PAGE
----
The Boeing 747-8’s direct competitor, the Airbus A380 has an estimated manufacturing cost of $400 million.

Due to its company’s more streamlined production system and higher demand, it’s believed that Airbus produces these planes at a cost of only $350 million for major airlines.

Cost to Fuel

The Boeing 747-8 does not usually fly with a full tank due to its high capacity, and the lack of benefit from the extra weight of a full tank.

The cost to fuel a plane largely depends on local fuel prices and the supply of crude oil.

Going by averages, it would cost between $170,000-$200,000 to fuel a Boeing 747-8.

The Airbus A380-800 costs more at $230,000-$260,000 to fuel.

As you can tell, the fuel costs of a Boeing 747-8 are considerably lower when compared with the A380-800.

Cost to Operate

The operating cost of an airplane varies depending on the airline using it, but generally, airlines with longer flights, more passengers per flight, and more operations in areas with cheaper fuel have lower operating costs.

Cost of Parts

An airplane’s parts and components can be very expensive, especially when it comes to the engines.

The Boeing 747-8 uses 4 General Electric GEnx engines, which cost $13 million each, meaning that replacing all four of a Boeing 747-8’s engines costs $52 million.

The Airbus A380 uses the Rolls-Royce Trent 900 engines, which have a variable price depending on the airline.

For example, In 2015 Emirates bought 200 engines at $46 million each. In 2016, ANA bought the same engines for $25 million per engine.

Airplane windshields cost between $22,000-$35,000 on average for both Boeing 747s and Airbus A380s.

Related: How Much Does a Jet Engine Cost?

Used vs New Boeing 747 Prices

Buying a New Boeing 747

A new Boeing 747-8 costs around $420 million in 2021, but the price can be negotiated if an airline purchases multiple aircraft, or if they have a long partnership with Boeing.

Airlines that maintain all-Boeing fleets receive the best prices from Boeing. They could pay as low as $380 million for a new Boeing 747-8.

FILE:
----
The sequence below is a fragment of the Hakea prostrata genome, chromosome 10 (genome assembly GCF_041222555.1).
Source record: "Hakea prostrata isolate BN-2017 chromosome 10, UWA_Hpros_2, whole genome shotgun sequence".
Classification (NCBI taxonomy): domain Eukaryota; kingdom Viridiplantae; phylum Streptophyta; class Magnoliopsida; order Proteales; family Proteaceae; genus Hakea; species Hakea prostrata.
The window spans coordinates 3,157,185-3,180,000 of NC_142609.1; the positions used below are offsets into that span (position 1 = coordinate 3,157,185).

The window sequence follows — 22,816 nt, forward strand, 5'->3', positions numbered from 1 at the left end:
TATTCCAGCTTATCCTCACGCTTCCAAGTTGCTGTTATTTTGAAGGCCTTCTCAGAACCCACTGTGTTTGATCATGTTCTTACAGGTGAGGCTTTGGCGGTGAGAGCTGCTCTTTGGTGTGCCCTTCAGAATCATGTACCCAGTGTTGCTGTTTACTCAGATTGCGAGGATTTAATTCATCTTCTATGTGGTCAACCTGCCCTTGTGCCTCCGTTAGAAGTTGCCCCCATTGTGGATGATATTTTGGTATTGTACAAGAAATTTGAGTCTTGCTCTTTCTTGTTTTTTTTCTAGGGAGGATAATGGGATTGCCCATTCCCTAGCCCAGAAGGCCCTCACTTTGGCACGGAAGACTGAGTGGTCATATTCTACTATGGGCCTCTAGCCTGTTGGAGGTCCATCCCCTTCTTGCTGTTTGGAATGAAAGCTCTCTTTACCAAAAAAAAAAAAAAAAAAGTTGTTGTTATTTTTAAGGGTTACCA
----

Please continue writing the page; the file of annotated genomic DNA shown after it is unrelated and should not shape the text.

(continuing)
Buying a Used Boeing 747

A used Boeing 747’s price mainly depends on its model and flight history.

A used Boeing 747-8 will cost almost $250 million since this model is still being produced and receives official technical support from Boeing.

A discontinued model, like the Boeing 747-400 can be bought for less, between $30 to $60 million depending on its condition.

The oldest models like the 747-200 or 747-300 can be acquired for as little as $10 million.

How Much Does a Boeing 777 Cost?

The Boeing 777 is another very popular commercial airliner.

Both the Boeing 747 and Boeing 777 cost approximately the same – around $400 million.

Helen Krasner holds a PPL(A), with 15 years experience flying fixed-wing aircraft; a PPL(H), with 13 years experience flying helicopters; and a CPL(H), Helicopter Instructor Rating, with 12 years working as a helicopter instructor.

Helen is an accomplished aviation writer with 12 years of experience, having authored several books and published numerous articles while also serving as the Editor of the BWPA (British Women Pilots Association) newsletter, with her excellent work having been recognized with her nomination of the “Aviation Journalist of the Year” award.

Helen has won the “Dawn to Dusk” International Flying Competition, along with the best all-female competitors, three times with her copilot.